Breaking the Gridiron Glass Ceiling

Click below to see Ryan’s interview with Jen Welter.

Thanks to a pioneer in professional sports, little girls can now imagine themselves coaching in the National Football League (NFL). In 2015, Jen Welter achieved a first for women in the NFL. She was named an assistant coaching intern of inside linebackers for the Arizona Cardinals during their training camp and preseason.

The best part about being the first woman ever to coach in the NFL, Welter said, is paving the way for young girls to follow in her footsteps. “I couldn’t look at the sidelines and think, ‘I want to do that when I grow up,’” she said. “Now it’s possible for other people to . . . say, ‘I can do that.’”

Ryan with Dr. Jen Welter

Ryan with Jen Welter in the Minnesota Vikings training room in Eden Prairie, Minnesota


These days, Welter often speaks to groups around the country about her trailblazing journey. Recently, she was a presenter and trainer at a football camp for women at the Minnesota Vikings training facility in Eden Prairie.

In addition to her speaking engagements, Welter is currently head coach of Team Australia, a women’s team that is training for an international tackle football competition. Welter has also written a book, Play Big: Lessons in Being Limitless From the First Woman to Coach in the NFL, which is due out in October from Seal Press.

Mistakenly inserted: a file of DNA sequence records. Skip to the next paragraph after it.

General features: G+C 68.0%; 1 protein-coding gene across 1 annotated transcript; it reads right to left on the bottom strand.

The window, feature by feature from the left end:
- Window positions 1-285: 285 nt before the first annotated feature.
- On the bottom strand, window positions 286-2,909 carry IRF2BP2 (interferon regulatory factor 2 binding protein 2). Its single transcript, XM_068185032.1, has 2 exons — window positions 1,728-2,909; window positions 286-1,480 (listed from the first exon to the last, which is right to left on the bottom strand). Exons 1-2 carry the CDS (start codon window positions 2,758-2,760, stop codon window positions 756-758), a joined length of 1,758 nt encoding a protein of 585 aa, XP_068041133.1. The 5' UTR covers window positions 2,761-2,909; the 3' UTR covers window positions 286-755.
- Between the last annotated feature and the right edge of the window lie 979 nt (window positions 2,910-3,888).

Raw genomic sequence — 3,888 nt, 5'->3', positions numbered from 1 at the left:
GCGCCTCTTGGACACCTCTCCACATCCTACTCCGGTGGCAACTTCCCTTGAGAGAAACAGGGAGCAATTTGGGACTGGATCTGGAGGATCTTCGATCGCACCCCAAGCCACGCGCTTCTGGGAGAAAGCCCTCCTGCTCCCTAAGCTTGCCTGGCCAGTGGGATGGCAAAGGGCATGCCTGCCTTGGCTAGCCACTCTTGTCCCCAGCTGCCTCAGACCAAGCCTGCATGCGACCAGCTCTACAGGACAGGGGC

Ryan with Dr. Jen Welter

Welter gives Ryan some tips at a football camp in Minnesota.


Coaching in the NFL wasn’t the only “first” for Welter. In 2014, she became the first woman to play for the Texas Revolution, an indoor football team for men. A year later, when the Revolution named Welter their linebackers and special teams coach, she became the first woman to coach in a men’s professional football league.

To remind herself of the significance of her football career, Welter never cashed her first paycheck. It was for $12. She earned it after winning the 2004 championship with the Dallas Diamonds, a team in the former Women’s Professional Football League.

“It was literally a dollar a game,” said Welter, who is 39. “Though the amount might have been small, the sentiment was priceless to me.”



Welter stands at just 5 feet 2 inches tall, but she is formidable in spirit. “In my mind, I am XXL,” she said. “In my body, I’m a little bit on the small size.... Heart is the one thing that can never be quantified but should never be counted out.”

With a PhD in psychology, Welter is a coach who can help players hone their mindsets as well as their physical skills so that they can play at their highest levels.

The unique attributes that Welter brings to the football field are just part of the needed diversity that makes the game so much fun to watch and play, she said. 

“The good thing about football is that it fundamentally requires diversity,” Welter said. “It doesn’t work if everybody looks the same. It doesn’t work if everyone is built the same.”